Current carriage was found to reduce the subsequent acquisition rate by a factor of 0.5 in Portugal and 0.7 in Finland. The estimation of this competition parameter (ϕ), however, was sensitive to the choice of the prior distribution. In particular, the analysis warranted for a small prior probability for values very close to zero. In the current analysis the competition parameter was included mainly to adjust for possible confounding effects on acquisition by concurrent carriage. More data on the frequency of multiple carriage and more frequent sampling would have been necessary to learn adequately about competition .
The overall prevalence of pneumococcal carriage in the Finnish dataset was low, even when a more sensitive method of detecting pneumococcal carriage was applied on samples from one of the day care centres. Moreover, the proportion of multiple carriage in these samples (13%) was comparable to that in another study (10%) using the same detection method in day care children , although the prevalence in our study was clearly smaller (29% vs. 58%). This suggests that a low level of multiple carriage does not explain the lower prevalence and transmission rates in the Finnish data, although we did not have similar data from the Portuguese setting in this study. Moreover, it appears natural to assume that the dominant serotype is the one most likely transmitted as well as detected by sampling.
Although the prevalence of carriage and the total number of isolates were lower in Finland, the number of different serotypes was clearly larger in any of the Finnish DCCs than in the Portuguese DCC. The Portuguese children were on average younger than their Finnish counterparts (2 vs. 4 years), which could have affected the diversity of carriage: younger children carry the common paediatric types while older children and adults carry a wide variety of rarer serotypes. Cobey et al.  found an increase in the diversity of carriage with age. The Finnish DCCs were also more scattered in the outskirts of an urban area, such that there was probably no transmission between the DCCs and clear serotype clustering occurred, with rare serotypes being exceptionally prevalent in samples from individual DCCs . The Portuguese DCC was more connected to the community and other DCCs and, as such, more mixing could occur within and across DCCs resulting in less clustering of serotypes.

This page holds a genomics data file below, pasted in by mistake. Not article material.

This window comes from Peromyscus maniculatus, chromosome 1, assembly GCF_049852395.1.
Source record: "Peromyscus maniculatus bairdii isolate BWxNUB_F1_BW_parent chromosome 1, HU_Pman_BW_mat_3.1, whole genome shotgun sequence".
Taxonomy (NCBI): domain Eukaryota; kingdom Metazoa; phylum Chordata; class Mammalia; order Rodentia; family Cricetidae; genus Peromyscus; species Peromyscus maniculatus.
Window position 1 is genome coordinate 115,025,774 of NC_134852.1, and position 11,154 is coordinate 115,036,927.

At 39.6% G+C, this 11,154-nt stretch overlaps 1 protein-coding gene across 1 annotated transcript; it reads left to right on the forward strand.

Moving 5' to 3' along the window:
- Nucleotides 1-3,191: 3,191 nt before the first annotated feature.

Not all children in the studied DCCs were sampled. This may have caused some bias, especially in one of Finnish DCCs in which only 26% of children were sampled. In the Portuguese DCC, only three rooms were included, corresponding to 22% of the children in the DCC. Although this ensured homogeneous ages among the study subjects, the sample may not be representative of the DCC as a whole. On the other hand, one month may be too long a sampling interval, especially for the Portuguese setting, in which the prevalence and the rates of transmission and community acquisition were higher. The optimal spacing between observations has been determined for a binary model, i.e. considering only carrier and non-carriers as possible states, and varied between 1 month for very low prevalence settings and 1 week in very high prevalence settings . Nevertheless, the prevalence of carriage implied by the estimated parameters was close to the observed, and may be a good representation of the transmission dynamics. It would be interesting to replicate the study reported here to a larger set of comparable longitudinal studies from different prevalence contexts or countries so as to gain a better understanding of pneumococcal transmission differences.